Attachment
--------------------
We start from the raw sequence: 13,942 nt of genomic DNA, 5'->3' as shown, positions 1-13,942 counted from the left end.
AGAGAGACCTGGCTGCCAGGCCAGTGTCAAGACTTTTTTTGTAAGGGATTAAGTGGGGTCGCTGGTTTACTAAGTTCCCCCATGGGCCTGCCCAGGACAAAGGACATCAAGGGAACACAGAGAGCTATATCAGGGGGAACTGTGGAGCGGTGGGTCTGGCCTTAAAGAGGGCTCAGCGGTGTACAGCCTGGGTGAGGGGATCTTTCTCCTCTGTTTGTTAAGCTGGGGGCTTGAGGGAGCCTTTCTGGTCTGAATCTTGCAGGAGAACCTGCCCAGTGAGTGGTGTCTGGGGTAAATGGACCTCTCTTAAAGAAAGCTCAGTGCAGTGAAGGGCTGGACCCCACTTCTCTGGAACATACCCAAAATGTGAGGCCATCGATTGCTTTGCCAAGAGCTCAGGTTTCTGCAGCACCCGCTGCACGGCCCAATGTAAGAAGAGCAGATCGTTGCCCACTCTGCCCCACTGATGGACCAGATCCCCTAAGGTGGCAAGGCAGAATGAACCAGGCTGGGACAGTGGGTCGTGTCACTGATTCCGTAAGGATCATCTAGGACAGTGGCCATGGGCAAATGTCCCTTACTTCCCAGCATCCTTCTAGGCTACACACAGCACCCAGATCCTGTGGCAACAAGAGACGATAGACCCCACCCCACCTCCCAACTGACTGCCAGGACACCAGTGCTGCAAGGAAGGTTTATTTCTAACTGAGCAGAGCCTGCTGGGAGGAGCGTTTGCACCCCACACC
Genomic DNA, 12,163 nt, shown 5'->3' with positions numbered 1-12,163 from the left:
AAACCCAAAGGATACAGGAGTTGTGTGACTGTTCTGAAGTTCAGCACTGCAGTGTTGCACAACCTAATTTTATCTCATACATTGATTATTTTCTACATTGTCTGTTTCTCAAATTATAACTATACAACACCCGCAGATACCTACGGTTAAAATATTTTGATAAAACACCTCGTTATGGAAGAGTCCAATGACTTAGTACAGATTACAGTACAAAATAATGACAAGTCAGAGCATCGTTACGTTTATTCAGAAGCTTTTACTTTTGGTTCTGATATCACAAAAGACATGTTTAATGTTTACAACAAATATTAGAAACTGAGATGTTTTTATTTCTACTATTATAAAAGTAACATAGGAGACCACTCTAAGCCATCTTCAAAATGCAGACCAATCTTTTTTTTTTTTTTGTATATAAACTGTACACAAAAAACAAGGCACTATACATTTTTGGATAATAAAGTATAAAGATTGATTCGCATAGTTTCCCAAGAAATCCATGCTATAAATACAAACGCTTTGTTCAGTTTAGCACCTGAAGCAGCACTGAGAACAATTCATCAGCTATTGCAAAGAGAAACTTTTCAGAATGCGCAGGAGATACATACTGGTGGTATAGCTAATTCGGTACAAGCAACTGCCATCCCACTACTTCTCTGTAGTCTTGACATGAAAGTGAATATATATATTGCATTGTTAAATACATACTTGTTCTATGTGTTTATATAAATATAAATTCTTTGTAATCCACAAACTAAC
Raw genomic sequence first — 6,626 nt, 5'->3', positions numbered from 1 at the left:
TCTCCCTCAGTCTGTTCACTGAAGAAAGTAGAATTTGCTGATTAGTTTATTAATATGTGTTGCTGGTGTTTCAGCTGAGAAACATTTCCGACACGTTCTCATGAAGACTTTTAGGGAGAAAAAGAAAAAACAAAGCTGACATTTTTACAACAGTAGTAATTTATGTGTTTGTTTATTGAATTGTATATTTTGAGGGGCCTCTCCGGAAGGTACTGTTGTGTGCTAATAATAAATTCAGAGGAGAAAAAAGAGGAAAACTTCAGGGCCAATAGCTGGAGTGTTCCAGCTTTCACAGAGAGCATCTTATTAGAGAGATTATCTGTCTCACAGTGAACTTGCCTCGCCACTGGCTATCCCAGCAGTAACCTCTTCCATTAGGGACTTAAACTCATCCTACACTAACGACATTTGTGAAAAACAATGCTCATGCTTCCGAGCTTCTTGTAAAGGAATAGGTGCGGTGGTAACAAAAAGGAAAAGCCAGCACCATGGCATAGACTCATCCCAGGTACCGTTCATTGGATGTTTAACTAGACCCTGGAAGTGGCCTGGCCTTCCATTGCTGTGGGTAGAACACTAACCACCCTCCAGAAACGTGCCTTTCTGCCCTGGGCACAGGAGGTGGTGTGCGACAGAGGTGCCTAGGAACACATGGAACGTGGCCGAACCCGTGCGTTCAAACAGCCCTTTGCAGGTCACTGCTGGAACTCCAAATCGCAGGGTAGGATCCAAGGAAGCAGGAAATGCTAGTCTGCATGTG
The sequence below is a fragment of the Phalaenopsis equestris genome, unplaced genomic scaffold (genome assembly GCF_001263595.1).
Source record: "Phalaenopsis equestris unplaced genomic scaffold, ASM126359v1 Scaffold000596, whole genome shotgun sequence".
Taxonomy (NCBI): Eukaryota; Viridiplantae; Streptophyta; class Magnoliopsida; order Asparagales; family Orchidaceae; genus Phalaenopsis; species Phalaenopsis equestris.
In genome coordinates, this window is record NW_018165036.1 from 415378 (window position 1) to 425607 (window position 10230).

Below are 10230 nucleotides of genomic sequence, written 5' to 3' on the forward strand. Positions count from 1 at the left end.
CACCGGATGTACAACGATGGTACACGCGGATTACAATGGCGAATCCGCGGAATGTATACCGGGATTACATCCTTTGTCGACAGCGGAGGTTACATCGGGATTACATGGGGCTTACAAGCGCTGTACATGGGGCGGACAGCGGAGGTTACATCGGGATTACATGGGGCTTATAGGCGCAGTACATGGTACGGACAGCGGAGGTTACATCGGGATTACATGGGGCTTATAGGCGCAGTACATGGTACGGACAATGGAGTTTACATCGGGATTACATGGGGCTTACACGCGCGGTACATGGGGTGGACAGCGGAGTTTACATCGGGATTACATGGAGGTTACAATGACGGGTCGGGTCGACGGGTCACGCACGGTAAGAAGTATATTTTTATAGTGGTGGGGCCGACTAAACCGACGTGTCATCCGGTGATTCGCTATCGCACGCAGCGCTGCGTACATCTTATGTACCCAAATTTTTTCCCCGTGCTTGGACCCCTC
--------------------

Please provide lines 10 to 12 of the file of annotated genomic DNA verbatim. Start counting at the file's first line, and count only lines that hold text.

In genome coordinates, this window is record NW_018165036.1 from 415378 (window position 1) to 425607 (window position 10230).

Below are 10230 nucleotides of genomic sequence, written 5' to 3' on the forward strand. Positions count from 1 at the left end.
CACCGGATGTACAACGATGGTACACGCGGATTACAATGGCGAATCCGCGGAATGTATACCGGGATTACATCCTTTGTCGACAGCGGAGGTTACATCGGGATTACATGGGGCTTACAAGCGCTGTACATGGGGCGGACAGCGGAGGTTACATCGGGATTACATGGGGCTTATAGGCGCAGTACATGGTACGGACAGCGGAGGTTACATCGGGATTACATGGGGCTTATAGGCGCAGTACATGGTACGGACAATGGAGTTTACATCGGGATTACATGGGGCTTACACGCGCGGTACATGGGGTGGACAGCGGAGTTTACATCGGGATTACATGGAGGTTACAATGACGGGTCGGGTCGACGGGTCACGCACGGTAAGAAGTATATTTTTATAGTGGTGGGGCCGACTAAACCGACGTGTCATCCGGTGATTCGCTATCGCACGCAGCGCTGCGTACATCTTATGTACCCAAATTTTTTCCCCGTGCTTGGACCCCTC